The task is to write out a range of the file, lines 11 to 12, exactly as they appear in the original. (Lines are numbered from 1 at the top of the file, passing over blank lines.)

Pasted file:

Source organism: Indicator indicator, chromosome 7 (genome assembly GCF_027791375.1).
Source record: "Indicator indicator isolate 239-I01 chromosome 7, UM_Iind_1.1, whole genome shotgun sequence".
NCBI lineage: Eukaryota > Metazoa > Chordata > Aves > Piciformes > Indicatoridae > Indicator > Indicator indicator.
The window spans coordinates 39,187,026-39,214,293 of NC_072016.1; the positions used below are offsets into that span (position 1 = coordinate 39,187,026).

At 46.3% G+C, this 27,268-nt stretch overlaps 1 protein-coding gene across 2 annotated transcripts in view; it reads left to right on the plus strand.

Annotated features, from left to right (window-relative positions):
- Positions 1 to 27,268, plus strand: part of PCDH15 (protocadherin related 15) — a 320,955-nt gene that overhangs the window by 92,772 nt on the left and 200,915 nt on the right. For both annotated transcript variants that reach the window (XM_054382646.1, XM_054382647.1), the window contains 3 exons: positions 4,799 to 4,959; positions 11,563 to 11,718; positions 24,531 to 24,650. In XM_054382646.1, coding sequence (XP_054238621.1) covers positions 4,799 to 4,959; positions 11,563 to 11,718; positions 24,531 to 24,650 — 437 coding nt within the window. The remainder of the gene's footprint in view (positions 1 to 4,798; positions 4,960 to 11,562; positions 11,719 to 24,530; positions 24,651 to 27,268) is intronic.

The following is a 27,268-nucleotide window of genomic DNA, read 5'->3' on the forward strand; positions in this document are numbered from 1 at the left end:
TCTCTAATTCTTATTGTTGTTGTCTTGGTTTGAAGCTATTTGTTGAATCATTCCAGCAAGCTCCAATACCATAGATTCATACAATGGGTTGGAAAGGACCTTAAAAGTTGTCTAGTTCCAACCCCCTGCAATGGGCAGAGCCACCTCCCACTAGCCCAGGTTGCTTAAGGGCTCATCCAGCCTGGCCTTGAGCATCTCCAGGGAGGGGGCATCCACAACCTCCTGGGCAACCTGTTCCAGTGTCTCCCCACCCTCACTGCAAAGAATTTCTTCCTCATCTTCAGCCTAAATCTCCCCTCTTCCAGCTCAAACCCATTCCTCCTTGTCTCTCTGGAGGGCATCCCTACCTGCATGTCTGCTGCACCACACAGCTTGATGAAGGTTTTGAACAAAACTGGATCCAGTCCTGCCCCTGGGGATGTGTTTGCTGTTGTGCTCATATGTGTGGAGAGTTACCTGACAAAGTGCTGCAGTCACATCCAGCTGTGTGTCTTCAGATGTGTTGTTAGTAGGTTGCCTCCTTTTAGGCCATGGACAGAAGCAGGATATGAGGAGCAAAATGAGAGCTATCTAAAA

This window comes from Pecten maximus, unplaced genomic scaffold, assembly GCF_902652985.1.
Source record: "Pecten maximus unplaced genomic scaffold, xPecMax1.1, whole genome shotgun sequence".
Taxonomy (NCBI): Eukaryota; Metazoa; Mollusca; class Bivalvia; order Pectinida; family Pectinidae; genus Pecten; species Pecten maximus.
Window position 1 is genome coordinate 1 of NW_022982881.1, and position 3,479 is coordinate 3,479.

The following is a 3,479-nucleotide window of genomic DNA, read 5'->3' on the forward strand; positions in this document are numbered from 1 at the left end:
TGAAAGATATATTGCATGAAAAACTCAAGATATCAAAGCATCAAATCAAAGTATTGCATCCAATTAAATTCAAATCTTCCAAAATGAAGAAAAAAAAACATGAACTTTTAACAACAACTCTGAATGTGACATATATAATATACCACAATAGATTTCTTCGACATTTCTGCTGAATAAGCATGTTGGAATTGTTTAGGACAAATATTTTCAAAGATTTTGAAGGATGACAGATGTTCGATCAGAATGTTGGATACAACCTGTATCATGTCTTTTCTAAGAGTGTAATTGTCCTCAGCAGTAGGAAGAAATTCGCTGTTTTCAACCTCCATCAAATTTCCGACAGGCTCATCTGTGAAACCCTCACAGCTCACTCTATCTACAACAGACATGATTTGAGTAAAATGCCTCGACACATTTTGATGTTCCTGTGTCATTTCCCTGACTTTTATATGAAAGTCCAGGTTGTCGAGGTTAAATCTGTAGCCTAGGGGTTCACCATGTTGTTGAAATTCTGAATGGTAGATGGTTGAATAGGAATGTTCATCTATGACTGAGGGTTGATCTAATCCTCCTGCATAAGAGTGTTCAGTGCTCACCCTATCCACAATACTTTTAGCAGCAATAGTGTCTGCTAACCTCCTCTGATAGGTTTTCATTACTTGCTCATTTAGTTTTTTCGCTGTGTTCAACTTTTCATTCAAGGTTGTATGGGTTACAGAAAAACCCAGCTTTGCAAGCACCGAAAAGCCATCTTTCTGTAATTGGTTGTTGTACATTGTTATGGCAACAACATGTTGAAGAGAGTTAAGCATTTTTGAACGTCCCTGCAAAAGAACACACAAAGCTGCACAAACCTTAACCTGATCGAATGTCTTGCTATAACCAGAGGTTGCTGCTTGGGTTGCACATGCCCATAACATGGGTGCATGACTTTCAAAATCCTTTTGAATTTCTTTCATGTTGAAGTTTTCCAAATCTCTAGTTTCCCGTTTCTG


Source record: "Pecten maximus unplaced genomic scaffold, xPecMax1.1, whole genome shotgun sequence".
Taxonomy (NCBI): Eukaryota; Metazoa; Mollusca; class Bivalvia; order Pectinida; family Pectinidae; genus Pecten; species Pecten maximus.